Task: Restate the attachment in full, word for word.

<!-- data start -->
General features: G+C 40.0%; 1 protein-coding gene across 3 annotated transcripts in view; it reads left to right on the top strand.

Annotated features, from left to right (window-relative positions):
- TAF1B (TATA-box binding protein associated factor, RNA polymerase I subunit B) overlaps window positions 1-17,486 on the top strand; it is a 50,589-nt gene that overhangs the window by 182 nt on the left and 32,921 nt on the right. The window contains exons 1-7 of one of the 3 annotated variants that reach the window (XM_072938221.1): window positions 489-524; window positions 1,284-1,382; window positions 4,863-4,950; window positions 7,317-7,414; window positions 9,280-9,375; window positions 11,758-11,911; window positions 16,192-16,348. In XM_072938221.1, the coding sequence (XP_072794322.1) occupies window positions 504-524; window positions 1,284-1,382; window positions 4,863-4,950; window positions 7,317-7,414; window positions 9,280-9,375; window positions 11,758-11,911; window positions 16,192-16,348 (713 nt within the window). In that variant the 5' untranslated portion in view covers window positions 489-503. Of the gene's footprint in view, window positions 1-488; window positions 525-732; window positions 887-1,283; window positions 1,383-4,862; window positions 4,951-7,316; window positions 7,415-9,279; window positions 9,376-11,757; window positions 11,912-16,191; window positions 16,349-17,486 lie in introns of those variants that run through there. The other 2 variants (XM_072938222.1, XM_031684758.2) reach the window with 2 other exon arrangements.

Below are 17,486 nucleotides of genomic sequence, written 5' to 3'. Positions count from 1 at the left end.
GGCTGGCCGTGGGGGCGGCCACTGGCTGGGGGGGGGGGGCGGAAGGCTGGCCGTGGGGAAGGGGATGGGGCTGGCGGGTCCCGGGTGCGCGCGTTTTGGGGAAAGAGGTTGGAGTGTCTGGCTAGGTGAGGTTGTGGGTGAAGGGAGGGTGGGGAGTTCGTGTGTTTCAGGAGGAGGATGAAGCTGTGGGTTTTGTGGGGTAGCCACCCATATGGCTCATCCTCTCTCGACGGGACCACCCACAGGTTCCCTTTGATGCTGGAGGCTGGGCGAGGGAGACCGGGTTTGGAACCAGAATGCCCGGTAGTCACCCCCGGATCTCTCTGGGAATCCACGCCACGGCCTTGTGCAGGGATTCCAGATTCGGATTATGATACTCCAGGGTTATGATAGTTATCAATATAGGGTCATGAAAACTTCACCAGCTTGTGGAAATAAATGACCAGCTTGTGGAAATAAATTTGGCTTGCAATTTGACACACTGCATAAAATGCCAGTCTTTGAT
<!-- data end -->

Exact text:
General features: G+C 40.0%; 1 protein-coding gene across 3 annotated transcripts in view; it reads left to right on the top strand.

Annotated features, from left to right (window-relative positions):
- TAF1B (TATA-box binding protein associated factor, RNA polymerase I subunit B) overlaps window positions 1-17,486 on the top strand; it is a 50,589-nt gene that overhangs the window by 182 nt on the left and 32,921 nt on the right. The window contains exons 1-7 of one of the 3 annotated variants that reach the window (XM_072938221.1): window positions 489-524; window positions 1,284-1,382; window positions 4,863-4,950; window positions 7,317-7,414; window positions 9,280-9,375; window positions 11,758-11,911; window positions 16,192-16,348. In XM_072938221.1, the coding sequence (XP_072794322.1) occupies window positions 504-524; window positions 1,284-1,382; window positions 4,863-4,950; window positions 7,317-7,414; window positions 9,280-9,375; window positions 11,758-11,911; window positions 16,192-16,348 (713 nt within the window). In that variant the 5' untranslated portion in view covers window positions 489-503. Of the gene's footprint in view, window positions 1-488; window positions 525-732; window positions 887-1,283; window positions 1,383-4,862; window positions 4,951-7,316; window positions 7,415-9,279; window positions 9,376-11,757; window positions 11,912-16,191; window positions 16,349-17,486 lie in introns of those variants that run through there. The other 2 variants (XM_072938222.1, XM_031684758.2) reach the window with 2 other exon arrangements.

Below are 17,486 nucleotides of genomic sequence, written 5' to 3'. Positions count from 1 at the left end.
GGCTGGCCGTGGGGGCGGCCACTGGCTGGGGGGGGGGGGCGGAAGGCTGGCCGTGGGGAAGGGGATGGGGCTGGCGGGTCCCGGGTGCGCGCGTTTTGGGGAAAGAGGTTGGAGTGTCTGGCTAGGTGAGGTTGTGGGTGAAGGGAGGGTGGGGAGTTCGTGTGTTTCAGGAGGAGGATGAAGCTGTGGGTTTTGTGGGGTAGCCACCCATATGGCTCATCCTCTCTCGACGGGACCACCCACAGGTTCCCTTTGATGCTGGAGGCTGGGCGAGGGAGACCGGGTTTGGAACCAGAATGCCCGGTAGTCACCCCCGGATCTCTCTGGGAATCCACGCCACGGCCTTGTGCAGGGATTCCAGATTCGGATTATGATACTCCAGGGTTATGATAGTTATCAATATAGGGTCATGAAAACTTCACCAGCTTGTGGAAATAAATGACCAGCTTGTGGAAATAAATTTGGCTTGCAATTTGACACACTGCATAAAATGCCAGTCTTTGAT